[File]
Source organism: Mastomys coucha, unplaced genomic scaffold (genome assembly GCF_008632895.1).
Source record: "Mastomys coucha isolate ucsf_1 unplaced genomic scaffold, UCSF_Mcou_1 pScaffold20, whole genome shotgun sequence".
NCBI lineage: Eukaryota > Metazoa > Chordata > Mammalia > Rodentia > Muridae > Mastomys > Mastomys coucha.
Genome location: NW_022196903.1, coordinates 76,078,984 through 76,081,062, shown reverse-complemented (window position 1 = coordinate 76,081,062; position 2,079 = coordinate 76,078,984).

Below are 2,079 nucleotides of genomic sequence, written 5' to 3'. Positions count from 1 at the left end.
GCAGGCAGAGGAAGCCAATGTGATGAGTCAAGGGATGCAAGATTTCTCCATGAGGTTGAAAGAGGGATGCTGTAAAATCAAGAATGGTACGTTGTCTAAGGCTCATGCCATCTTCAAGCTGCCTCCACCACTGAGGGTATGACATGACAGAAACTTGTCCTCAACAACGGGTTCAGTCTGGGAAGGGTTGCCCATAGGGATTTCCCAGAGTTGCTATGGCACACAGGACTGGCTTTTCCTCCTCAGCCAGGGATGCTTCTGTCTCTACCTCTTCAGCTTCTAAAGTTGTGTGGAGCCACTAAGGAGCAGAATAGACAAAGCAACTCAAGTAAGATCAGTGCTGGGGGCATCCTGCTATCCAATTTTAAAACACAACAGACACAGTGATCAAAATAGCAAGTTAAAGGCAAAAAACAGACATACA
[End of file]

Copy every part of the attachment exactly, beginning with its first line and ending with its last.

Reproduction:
Source organism: Mastomys coucha, unplaced genomic scaffold (genome assembly GCF_008632895.1).
Source record: "Mastomys coucha isolate ucsf_1 unplaced genomic scaffold, UCSF_Mcou_1 pScaffold20, whole genome shotgun sequence".
NCBI lineage: Eukaryota > Metazoa > Chordata > Mammalia > Rodentia > Muridae > Mastomys > Mastomys coucha.
Genome location: NW_022196903.1, coordinates 76,078,984 through 76,081,062, shown reverse-complemented (window position 1 = coordinate 76,081,062; position 2,079 = coordinate 76,078,984).

Below are 2,079 nucleotides of genomic sequence, written 5' to 3'. Positions count from 1 at the left end.
GCAGGCAGAGGAAGCCAATGTGATGAGTCAAGGGATGCAAGATTTCTCCATGAGGTTGAAAGAGGGATGCTGTAAAATCAAGAATGGTACGTTGTCTAAGGCTCATGCCATCTTCAAGCTGCCTCCACCACTGAGGGTATGACATGACAGAAACTTGTCCTCAACAACGGGTTCAGTCTGGGAAGGGTTGCCCATAGGGATTTCCCAGAGTTGCTATGGCACACAGGACTGGCTTTTCCTCCTCAGCCAGGGATGCTTCTGTCTCTACCTCTTCAGCTTCTAAAGTTGTGTGGAGCCACTAAGGAGCAGAATAGACAAAGCAACTCAAGTAAGATCAGTGCTGGGGGCATCCTGCTATCCAATTTTAAAACACAACAGACACAGTGATCAAAATAGCAAGTTAAAGGCAAAAAACAGACATACA